Once I got within about 300 meters of the shoreline the water calmed down and I was able to rest. I looked back towards the eastern shore of the fort and realized there was absolutely no way to go that way. The surf was so gnarly it would have rolled me over and over. I called the campground to see if any sites were available and struck gold this time. There was one. I reserved it and the set out paddling the long way around. The campground was located about a mile north of the beach I was in front of. There wasn’t a suitable area to portage so I had to go around the west side and the paddle a couple of miles back towards the east and then portage the main road leading into Fort De Soto.

I had safely paddled across Tampa Bay and managed to get a campsite. I immediately set up camp, took a long shower (I hadn’t had one since Chokoloskee), and ordered a pizza. I then reserved my rental car with Enterprise. I figured they would deliver the car and I could load up the kayak and my gear and drive to Orlando. Well, they said Fort De Soto was too far away. It was 12 miles. So I checked to see if Uber came out to the campground. No luck. My only other option to was to send out a message on Facebook asking for a early morning ride to the car rental agency. I posted in a couple of kayaking groups but I never got a response from anyone. I’m still not sure where the 41 trail angels are for the Florida Circumnavigational Saltwater Paddle Trail are. Florida Bay Outfitters is the only trail angels so far that has been there for me when I needed some support. They have been fantastic! I sent out a request on my personal Facebook page to see if I had any friends in the Tampa Bay area. An old Marine Corps buddy, Mark Ross, that I haven’t seen in twenty years answered the call and said he could help me out. It was a lot to ask of someone but he didn’t mind. It was great catching up after all these years. He even let me store my kayak in his living room and fed me some of the best food in Tampa from his family’s restaurant. I need to be more involved with my friends form the military. It’s truly a brotherhood that lasts a lifetime. I can’t really thank Mark enough for helping me out. Getting to see my son was priceless.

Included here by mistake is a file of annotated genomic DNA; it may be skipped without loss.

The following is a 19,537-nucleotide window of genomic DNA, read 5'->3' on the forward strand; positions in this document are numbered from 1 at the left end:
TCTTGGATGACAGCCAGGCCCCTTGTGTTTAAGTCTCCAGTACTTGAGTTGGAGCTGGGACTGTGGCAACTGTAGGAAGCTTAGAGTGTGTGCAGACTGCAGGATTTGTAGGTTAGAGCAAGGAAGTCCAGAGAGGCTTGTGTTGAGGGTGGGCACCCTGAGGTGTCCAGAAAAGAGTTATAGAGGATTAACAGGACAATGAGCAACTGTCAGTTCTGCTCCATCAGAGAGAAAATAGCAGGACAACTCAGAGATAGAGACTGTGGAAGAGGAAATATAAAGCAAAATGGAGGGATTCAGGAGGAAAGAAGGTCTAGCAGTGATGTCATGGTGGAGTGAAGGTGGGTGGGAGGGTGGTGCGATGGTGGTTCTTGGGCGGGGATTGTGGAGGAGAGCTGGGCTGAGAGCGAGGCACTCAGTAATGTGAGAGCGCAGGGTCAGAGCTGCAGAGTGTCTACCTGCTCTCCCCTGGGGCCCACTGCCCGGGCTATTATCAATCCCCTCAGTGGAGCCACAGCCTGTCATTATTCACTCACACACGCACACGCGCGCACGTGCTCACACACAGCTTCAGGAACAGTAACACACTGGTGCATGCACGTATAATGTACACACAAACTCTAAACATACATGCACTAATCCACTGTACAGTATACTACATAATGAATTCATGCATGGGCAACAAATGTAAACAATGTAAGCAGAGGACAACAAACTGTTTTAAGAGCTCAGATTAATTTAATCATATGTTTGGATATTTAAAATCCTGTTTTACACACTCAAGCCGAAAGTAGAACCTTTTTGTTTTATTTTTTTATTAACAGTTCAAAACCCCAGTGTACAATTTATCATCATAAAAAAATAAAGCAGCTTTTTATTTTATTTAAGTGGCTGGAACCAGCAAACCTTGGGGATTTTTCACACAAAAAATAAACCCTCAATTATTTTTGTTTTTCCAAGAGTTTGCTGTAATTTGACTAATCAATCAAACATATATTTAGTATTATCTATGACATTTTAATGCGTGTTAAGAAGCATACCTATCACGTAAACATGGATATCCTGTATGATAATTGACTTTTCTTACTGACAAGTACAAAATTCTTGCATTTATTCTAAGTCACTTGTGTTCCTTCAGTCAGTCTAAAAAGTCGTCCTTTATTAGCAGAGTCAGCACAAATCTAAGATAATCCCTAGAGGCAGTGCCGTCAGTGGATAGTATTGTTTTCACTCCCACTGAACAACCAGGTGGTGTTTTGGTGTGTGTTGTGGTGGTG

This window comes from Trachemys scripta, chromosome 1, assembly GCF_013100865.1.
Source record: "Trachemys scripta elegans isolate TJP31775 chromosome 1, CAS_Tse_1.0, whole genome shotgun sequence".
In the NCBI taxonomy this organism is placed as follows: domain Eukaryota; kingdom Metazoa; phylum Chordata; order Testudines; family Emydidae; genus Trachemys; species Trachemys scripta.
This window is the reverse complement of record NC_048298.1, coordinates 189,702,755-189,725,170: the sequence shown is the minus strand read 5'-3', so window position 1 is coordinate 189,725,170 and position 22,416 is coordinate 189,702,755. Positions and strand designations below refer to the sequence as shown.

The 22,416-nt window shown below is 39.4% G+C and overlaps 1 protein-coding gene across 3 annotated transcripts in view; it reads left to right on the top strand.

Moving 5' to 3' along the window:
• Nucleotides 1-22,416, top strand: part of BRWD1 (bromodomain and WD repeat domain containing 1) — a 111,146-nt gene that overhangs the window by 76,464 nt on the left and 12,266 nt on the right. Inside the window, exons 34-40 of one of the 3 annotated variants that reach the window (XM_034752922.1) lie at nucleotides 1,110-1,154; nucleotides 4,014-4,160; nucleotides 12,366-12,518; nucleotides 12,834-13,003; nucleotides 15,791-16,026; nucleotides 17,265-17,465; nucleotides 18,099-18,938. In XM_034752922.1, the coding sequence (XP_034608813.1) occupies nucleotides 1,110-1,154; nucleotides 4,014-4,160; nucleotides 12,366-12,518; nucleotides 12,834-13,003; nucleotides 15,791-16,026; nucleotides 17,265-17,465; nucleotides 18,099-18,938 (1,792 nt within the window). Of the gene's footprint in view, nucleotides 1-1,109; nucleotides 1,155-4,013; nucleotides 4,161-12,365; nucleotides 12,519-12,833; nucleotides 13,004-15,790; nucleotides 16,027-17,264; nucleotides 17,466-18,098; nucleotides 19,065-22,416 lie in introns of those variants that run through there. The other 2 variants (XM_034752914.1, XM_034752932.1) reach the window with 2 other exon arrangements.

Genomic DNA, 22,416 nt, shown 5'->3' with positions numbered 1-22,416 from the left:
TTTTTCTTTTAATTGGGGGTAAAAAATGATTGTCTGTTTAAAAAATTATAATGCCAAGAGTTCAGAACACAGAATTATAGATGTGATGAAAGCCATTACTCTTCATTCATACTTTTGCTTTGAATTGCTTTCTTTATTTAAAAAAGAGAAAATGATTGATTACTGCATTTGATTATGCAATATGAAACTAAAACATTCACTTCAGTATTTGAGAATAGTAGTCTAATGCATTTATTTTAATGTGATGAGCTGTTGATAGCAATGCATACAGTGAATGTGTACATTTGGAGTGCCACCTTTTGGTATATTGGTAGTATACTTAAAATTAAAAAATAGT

Fort De Soto
Great diner in St. Petersburg

I picked up the car, dropped of the kayak and then drove to Orlando. It was late afternoon before I arrived so I stopped at a rest area between Lakeland and Disney World. Thanks the the $200 hold Enterprise put on my card, I only had enough money for one day at Disney World. So I decided to sleep at the rest area instead of paying the staggering hotel rates. I wanted to spend a full day with my kid so I bought a ticket for Sunday. I showered and did my laundry at a nearby truck stop so I wouldn’t smell like death at the theme park.

Killian was thrilled to see me and it was great getting to spend time with him. It had been nearly two months since I saw him last. We met up at Disney’s Animal Kingdom and I got the lowdown from his teacher/chaperone. We ending up riding everything except one ride. We simply ran out of time. We were really blown away by everything. It may cost a lot to visit Disney World but it after you experience it, it makes sense. There are so many talented performers there. The Avatar’s Pandora was breathtaking.

It was heartbreaking saying bye to Killian but I could only visit for the one day. So after I dropped him off at his hotel, I drove to the rest area and rested myself. I returned to Tampa the next and picked up the kayak and dropped it off at Fort De Soto and returned to car. I paddled out to Shell Key and camped on the gorgeous beach that night. I woke up, and leisurely paddled about 11 miles to an island near Treasure Island. It supposed to be windy tomorrow so I may only go four miles to another island but I won’t know for sure until I see what it’s like in the morning. I’m almost out of the populated urban areas. The coast line north of me looks a lot different as well. I think there’s only 450 miles left. That’s an approximation.